Tasting Wine: Amazing Rhône Wines from Chateau L’Ermitage & Friends
I’m a pretty lucky guy at times. A few weeks ago, for example, I was fortunate to attend an exclusive, private wine tasting hosted by my friends from Vestergaard Wines at my local wine store, Kolding Vinhandel.
Vestergaard Wines had invited Jérôme Castillon from historic Chateau l’Ermitage in the Costières de Nîmes region of the Rhône Valley to drop by and present some of his wines in a unique setting: I, along with a select few local wine merchants and restaurateurs, were to spend an evening full of great wine and awesome food in the store’s iconic, private cellar.
Here’s an offer I couldn’t refuse…
The theme of the tasting, not surprisingly, was the wines of the Rhône Valley – more specifically – the not so well-known wines of the Rhône Valley: the boutique wineries, the small producers, the slightly odd specimens – in other words: the handcrafted, curious and interesting stuff rather than your run off the mill supermarket classics.
Aside from yours truly, the company on that remarkable evening included good friends in the shape of local clothing and gin pushers, the Harresøe brothers, representatives from Aarhus wine institution Chas-E, my buddy Martin from Restaurant Fællessletsgaard and several other kind souls and fellow wine enthusiasts.
Catering for the event was expertly provided by none other than the incredibly tall, loud, hard-working and extremely good-natured Rasmus Vemmelund from local gourmet restaurant Sdr. Bjert Kro (review here), who executed what he described as a humble tapas serving. Luckily, like yours truly, Rasmus has absolutely no grasp of the word humble and so his tapas serving included, amongst other things, hand-chopped steak tartare, a mountain of fresh lumpfish roe, foie gras terrine, several house-made sausages and charcuterie, local cheeses and several dips and spreads. You know, the simple, bare necessities.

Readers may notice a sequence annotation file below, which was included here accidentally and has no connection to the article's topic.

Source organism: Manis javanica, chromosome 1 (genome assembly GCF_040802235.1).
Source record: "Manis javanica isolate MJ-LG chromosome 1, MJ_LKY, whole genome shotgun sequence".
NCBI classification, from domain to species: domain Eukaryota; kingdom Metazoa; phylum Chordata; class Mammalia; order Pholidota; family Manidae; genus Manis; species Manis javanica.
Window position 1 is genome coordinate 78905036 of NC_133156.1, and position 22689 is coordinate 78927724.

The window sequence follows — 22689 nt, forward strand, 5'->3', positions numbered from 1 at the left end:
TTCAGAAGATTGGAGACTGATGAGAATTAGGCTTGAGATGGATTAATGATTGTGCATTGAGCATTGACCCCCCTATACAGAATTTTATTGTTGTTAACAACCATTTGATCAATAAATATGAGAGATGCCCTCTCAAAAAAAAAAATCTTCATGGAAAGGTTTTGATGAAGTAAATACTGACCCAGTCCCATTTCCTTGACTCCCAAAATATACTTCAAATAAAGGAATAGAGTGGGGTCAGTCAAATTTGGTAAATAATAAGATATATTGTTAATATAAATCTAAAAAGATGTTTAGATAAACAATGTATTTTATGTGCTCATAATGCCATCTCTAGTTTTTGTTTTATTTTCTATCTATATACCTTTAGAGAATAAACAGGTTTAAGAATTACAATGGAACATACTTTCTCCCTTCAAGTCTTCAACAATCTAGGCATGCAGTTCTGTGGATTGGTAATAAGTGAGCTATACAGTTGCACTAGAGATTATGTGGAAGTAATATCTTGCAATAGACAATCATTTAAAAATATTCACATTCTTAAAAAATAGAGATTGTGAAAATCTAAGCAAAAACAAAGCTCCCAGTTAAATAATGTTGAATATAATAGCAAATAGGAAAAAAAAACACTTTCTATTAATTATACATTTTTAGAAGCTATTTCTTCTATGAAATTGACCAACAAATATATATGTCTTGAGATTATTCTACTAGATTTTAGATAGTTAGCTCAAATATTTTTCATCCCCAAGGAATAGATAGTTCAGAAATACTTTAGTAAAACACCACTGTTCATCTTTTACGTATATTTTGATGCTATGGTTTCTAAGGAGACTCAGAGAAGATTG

Jérôme Castillon: A Man and his wines
Awesome food and local delicacies aside, the focal point of the evening was wine. A lot of wine! 12 different bottles to be exact. Surely such a venture demands a reasonably capable and somewhat responsible chaperone and on this front, we were in luck.
During the course of an entire evening’s extensive tasting program, we were to be in the very capable hands of Jérôme Castillon, owner and winemaker at Chateau l’Ermitage. From his historic estate which traces its roots as far back as the 12th century when wines were first produced here as nourishment for pilgrims treading the Santiago de Compostela pilgrim trail, Jérôme now produces a wide array of white, rosé and red wines which were the natural center pieces of an evening showcasing a variety of wines from the Rhône Valley. But wait, there was more…
Jérôme Castillon: The man, the myth… Well, the man anyway! Don’t worry, he doesn’t look half as serious in real life… Photo credit: @chateaulermitage_costieres on instagram.com
Aside from bringing his own wines, Jérôme came bearing gifts from friends. Jérôme’s estate Chateau l’Ermitage is a member of Ambiance Rhône Terroirs, a cooperation founded by eight wine-making families to simplify and unify a number of common activities marketing, PR and logistics. So, alongside six of Chateau l’Ermitage’s own wines, we also subjected to a further six impressions of Rhône wines from Jérôme’s friends spanning not only the very length of the valley from North to South but also several interesting (and famed) sub-appelations like Chateauneuf-du-Pape and Saint-Joseph. Oh woe were we!
As you can probably tell, on paper alone, we were in for an exciting evening spanning a number of styles, vintages and blends from a somewhat overlooked area of the great, wide wine world. Consequently, I happily ripped a Thursday evening out of my calendar to cover this experience for the blog. It’s a tough job, guys, but somebody’s gotta do it!
Rhône Valley wines: A general overview
The Rhône Wine region in France produces countless of wines under various AOC’s – or Appelation d’origine Contrôllée (protected areas of designation with a specific set of rules for wine production) – set along the banks of the Rhône River.
Broadly speaking, the Rhône Valley, one of the world’s largest wine producing areas, is split into two very different sub-regions: Northern Rhône (Rhône Septentrional in French) and Southern Rhône (Rhône Merídional). The northern sub-region produces red wines from Syrah grapes and white from either Marsanne, Rousanne or Viognier. In Southern Rhône on the other hand, blended wines are common with Syrah, Grenache and Mourvedre being the predominant grapes in a large mesh of other grapes used for flavor and character.